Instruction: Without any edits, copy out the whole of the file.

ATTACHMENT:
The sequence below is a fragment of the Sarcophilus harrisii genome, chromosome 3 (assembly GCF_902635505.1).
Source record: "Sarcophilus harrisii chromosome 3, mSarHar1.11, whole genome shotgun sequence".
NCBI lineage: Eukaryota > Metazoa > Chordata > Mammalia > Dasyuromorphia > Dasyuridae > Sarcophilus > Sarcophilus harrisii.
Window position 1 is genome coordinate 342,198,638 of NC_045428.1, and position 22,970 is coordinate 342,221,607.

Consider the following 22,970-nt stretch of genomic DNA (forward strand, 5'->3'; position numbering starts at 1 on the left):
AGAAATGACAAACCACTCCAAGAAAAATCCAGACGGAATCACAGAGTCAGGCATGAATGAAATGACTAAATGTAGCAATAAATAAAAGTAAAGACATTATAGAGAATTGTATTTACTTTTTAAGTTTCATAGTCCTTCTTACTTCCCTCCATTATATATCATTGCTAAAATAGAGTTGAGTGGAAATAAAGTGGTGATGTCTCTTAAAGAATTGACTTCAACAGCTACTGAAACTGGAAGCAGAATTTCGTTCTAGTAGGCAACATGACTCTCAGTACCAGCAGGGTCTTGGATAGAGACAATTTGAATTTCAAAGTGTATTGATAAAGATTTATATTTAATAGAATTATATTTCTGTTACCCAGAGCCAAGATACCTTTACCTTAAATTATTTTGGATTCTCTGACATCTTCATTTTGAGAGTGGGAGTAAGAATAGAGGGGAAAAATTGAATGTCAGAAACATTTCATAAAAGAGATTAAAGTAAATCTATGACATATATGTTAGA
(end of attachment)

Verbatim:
The sequence below is a fragment of the Sarcophilus harrisii genome, chromosome 3 (assembly GCF_902635505.1).
Source record: "Sarcophilus harrisii chromosome 3, mSarHar1.11, whole genome shotgun sequence".
NCBI lineage: Eukaryota > Metazoa > Chordata > Mammalia > Dasyuromorphia > Dasyuridae > Sarcophilus > Sarcophilus harrisii.
Window position 1 is genome coordinate 342,198,638 of NC_045428.1, and position 22,970 is coordinate 342,221,607.

Consider the following 22,970-nt stretch of genomic DNA (forward strand, 5'->3'; position numbering starts at 1 on the left):
AGAAATGACAAACCACTCCAAGAAAAATCCAGACGGAATCACAGAGTCAGGCATGAATGAAATGACTAAATGTAGCAATAAATAAAAGTAAAGACATTATAGAGAATTGTATTTACTTTTTAAGTTTCATAGTCCTTCTTACTTCCCTCCATTATATATCATTGCTAAAATAGAGTTGAGTGGAAATAAAGTGGTGATGTCTCTTAAAGAATTGACTTCAACAGCTACTGAAACTGGAAGCAGAATTTCGTTCTAGTAGGCAACATGACTCTCAGTACCAGCAGGGTCTTGGATAGAGACAATTTGAATTTCAAAGTGTATTGATAAAGATTTATATTTAATAGAATTATATTTCTGTTACCCAGAGCCAAGATACCTTTACCTTAAATTATTTTGGATTCTCTGACATCTTCATTTTGAGAGTGGGAGTAAGAATAGAGGGGAAAAATTGAATGTCAGAAACATTTCATAAAAGAGATTAAAGTAAATCTATGACATATATGTTAGA